ROME – Every now and then, I find myself talking to young people considering a career in journalism. Most often it’s a young person who comes up after my one of my talks, says he or she is interested in covering the Church and wants some advice about what to do.

Usually, I start by half-seriously recommending they run screaming into the night rather than trying to break into this racket.

Truth of it is, there’s a truckload of reasons why journalism doesn’t appeal as a career path: The hours are insane, the pay is lousy, the pressure is intense, nobody remembers what you did yesterday so it’s all about what you can bring today, and the industry is in constant transition so job stability is a relic of the past. Moreover, we live in a hyper-polarized time in which no matter what you say or write – and I mean, no matter what – somebody’s going to be upset.

Frankly, I’m amazed sometimes there isn’t a riff out there on the old Waylon Jennings and Willie Nelson tune: “Mamas, don’t let your babies grow up to be reporters!”

In the end, I can only think of three motives for anyone to consider this line of work.

First, being a journalist is like carrying a license for curiosity. You can walk up to the most interesting people you can find, tell them you’re a reporter and start asking all sorts of questions that would seem wildly inappropriate in any other context. If you’re the personality type who just has to know the answer when a question grabs you, there’s really no better way to scratch that itch.

Second, journalism is perhaps the last remaining meritocracy. No one cares where you went to school, what degrees you hold, who your friends are or what social circles you move in. In any hiring process I’ve ever been involved in, the only thing that’s ever mattered is what we used to call “clips,” meaning samples of the person’s work – no one ever looks at grades, letters of recommendation, honors and awards, etc., because in a high-pressure newsroom, we all know that stuff just doesn’t mean anything.

In this job, you rise or fall on your ability to deliver – period.

Third, and most importantly, journalism is really the only profession left where you get paid to tell the truth.

Granted, not every media operation rolls that way, but at its best journalists don’t represent any faction, lobby, or corporate or political agenda. As Justice Hugo Black famously put it in the 1971 Pentagon Papers decision, commenting on the intention behind the First Amendment, “The press was to serve the governed, not the governors.”

A journalist’s role is to get the story right without worrying about whose interests it serves – which, these days especially, is a terribly liberating job description.

If you’re a young person pondering your options and this all sounds like it might be your cup of tea, we’ve got an offer for you.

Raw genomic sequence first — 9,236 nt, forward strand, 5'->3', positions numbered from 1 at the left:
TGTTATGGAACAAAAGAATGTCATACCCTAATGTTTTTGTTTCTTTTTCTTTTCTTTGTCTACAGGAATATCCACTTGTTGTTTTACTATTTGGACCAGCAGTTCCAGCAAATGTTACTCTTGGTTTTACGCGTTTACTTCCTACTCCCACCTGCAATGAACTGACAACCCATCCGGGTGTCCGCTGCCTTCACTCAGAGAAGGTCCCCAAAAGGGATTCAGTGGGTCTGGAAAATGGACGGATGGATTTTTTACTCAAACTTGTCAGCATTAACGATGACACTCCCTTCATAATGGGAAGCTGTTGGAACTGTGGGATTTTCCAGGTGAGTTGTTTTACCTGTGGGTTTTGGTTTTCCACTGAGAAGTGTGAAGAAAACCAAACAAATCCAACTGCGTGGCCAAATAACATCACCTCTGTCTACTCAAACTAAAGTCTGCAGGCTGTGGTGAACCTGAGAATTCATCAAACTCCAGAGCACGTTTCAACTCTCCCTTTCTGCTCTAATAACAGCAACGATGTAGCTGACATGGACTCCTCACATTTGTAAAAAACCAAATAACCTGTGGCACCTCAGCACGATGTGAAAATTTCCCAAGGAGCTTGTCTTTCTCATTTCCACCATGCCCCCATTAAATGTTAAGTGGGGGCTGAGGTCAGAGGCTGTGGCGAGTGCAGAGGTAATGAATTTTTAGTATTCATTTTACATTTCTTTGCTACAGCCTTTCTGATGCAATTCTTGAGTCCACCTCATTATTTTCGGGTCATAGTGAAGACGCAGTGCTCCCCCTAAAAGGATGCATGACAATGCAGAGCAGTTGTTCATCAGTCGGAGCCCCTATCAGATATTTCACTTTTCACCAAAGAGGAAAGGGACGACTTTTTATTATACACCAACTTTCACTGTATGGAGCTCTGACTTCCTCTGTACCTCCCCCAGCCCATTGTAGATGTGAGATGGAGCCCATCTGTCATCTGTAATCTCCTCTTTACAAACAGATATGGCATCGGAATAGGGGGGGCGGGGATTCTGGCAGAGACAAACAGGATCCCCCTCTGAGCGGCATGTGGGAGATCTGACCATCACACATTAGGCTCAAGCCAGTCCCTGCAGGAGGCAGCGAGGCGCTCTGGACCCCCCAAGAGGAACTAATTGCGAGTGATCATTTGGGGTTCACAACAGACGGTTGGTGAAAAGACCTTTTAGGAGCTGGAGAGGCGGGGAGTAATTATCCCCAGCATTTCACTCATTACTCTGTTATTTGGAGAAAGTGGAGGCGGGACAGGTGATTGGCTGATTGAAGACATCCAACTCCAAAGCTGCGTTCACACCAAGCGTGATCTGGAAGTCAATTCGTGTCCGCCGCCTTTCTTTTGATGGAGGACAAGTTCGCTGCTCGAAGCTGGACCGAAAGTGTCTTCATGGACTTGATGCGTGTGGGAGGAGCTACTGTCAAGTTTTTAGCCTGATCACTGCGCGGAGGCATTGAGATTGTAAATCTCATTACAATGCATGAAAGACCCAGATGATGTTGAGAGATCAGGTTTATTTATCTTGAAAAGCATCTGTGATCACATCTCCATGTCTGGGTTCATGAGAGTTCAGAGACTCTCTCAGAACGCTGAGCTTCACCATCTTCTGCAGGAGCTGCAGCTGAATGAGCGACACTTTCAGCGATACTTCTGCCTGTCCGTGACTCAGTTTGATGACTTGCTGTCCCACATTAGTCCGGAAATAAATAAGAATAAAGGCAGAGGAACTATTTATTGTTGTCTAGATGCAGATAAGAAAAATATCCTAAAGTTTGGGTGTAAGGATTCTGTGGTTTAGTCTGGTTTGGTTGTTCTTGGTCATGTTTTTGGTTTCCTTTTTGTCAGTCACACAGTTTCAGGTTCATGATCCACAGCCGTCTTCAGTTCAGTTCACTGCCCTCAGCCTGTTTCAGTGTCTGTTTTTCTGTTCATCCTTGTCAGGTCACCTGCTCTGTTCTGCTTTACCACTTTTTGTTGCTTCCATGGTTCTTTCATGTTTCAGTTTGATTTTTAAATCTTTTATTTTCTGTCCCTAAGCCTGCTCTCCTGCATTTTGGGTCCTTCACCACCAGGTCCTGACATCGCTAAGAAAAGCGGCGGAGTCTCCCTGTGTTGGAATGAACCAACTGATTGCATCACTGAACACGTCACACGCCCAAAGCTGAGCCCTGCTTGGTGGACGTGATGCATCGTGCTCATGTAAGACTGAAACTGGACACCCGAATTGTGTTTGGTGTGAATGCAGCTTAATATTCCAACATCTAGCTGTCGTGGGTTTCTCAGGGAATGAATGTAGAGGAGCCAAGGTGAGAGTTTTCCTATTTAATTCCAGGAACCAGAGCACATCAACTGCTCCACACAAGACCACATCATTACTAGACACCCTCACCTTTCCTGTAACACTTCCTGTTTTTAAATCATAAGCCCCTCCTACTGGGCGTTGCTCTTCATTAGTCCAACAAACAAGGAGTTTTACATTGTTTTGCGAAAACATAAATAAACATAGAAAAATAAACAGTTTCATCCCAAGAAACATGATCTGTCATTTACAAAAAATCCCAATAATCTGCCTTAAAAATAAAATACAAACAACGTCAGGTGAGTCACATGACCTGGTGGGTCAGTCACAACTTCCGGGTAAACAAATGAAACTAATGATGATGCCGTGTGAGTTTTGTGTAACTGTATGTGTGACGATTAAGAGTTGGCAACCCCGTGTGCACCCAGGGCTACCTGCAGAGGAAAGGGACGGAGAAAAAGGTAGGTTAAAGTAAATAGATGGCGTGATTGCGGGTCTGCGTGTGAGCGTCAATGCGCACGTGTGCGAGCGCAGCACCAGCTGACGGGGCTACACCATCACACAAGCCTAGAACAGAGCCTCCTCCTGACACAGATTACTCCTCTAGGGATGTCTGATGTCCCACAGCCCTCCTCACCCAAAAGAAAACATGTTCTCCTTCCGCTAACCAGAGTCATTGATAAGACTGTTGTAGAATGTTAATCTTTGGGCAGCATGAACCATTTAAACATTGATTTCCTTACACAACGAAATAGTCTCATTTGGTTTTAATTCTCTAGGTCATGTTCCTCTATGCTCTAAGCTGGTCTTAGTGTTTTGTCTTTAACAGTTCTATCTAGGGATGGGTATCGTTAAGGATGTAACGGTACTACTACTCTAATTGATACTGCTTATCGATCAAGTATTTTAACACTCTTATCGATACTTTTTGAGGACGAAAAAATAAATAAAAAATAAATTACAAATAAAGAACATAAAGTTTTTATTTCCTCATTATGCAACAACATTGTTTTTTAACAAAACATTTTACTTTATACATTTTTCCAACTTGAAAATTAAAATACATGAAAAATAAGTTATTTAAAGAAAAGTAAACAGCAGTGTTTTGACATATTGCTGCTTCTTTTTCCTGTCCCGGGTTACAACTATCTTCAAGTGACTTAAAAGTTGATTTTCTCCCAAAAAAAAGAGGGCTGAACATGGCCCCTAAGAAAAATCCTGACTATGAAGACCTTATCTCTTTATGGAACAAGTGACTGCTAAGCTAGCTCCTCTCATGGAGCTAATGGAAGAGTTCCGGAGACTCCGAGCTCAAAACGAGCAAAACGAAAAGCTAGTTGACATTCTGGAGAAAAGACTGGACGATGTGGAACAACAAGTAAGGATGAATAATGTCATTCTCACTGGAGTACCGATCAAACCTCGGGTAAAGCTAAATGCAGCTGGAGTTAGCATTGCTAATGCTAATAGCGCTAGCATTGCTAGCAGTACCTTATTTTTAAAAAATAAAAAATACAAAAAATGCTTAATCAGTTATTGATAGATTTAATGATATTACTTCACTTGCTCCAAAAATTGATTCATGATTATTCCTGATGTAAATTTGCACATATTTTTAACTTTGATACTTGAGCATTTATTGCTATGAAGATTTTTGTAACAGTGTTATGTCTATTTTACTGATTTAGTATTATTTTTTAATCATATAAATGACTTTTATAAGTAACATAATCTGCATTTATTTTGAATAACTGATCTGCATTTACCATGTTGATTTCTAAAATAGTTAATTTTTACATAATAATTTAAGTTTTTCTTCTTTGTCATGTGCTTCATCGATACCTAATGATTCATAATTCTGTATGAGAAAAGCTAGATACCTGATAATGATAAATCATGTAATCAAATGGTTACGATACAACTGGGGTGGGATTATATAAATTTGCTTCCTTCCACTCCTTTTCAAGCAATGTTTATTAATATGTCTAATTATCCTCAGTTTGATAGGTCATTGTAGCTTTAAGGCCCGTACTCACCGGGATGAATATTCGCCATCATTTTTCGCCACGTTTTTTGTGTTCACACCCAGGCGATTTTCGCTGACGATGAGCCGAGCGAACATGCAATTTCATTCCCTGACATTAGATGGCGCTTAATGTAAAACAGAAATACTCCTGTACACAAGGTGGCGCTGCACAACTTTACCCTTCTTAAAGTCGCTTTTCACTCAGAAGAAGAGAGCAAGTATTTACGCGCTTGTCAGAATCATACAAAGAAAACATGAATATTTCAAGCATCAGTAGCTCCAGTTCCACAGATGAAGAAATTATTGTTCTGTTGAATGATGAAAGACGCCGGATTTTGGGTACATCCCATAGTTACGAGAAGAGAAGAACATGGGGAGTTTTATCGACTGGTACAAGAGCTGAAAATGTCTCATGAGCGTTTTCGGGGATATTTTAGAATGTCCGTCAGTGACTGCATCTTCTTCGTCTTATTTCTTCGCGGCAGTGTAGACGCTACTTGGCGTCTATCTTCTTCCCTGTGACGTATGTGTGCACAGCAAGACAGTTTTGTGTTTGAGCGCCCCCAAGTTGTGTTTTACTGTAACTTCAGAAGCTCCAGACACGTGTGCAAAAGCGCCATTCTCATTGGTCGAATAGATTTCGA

Crux is currently looking for a couple of interns, meaning young people interested in testing the waters of journalism by working for borderline-obsessive personality types for a few months under ridiculous pressure for no more than a modest, albeit competitive, stipend. We can’t promise fame or fortune, simply a front-row seat to what’s still the greatest show on earth: The worldwide Catholic Church, in all its spectacular glory and its gut-wrenching failures.

We’re looking for two interns based in the United States – ideally one on the East Coast and another in the Western part of the country, but location is negotiable. One should have proficiency both in English and Spanish, the other should know Spanish or at least one other language. The plan is to have the interns chosen by the end of the summer, so they can hit the ground running in September.

The interns will be supervised by Inés San Martín, our Rome bureau chief, and Christopher White, our national correspondent. The positions are being created thanks to the generosity of the Bishop McFarland Trust in Orange County, California, and the support of Bishop Kevin Vann of the Diocese of Orange — an old friend of Crux, and a real believer in opening up opportunities for youth.

To be brutally honest, some of it will be grunt work: Compiling lists, taking notes, doing some basic translation, and so on. However, we also want these interns to be able to get into the field, cover stories, do interviews, and write articles to be published on Crux, so it’s a chance to develop some real-world experience.

If you’re a college student or young professional just starting out and this prospect seems completely nuts, I couldn’t blame you. However, if the thought of it elevates your heart rate just a little bit, if the idea of running around in a frenzied search for news brings the edges of a smile, you should consider applying. It may turn out you’re one of us, and this’ll be the beginning of a beautiful friendship.

Information on Crux internship opportunities can be found here.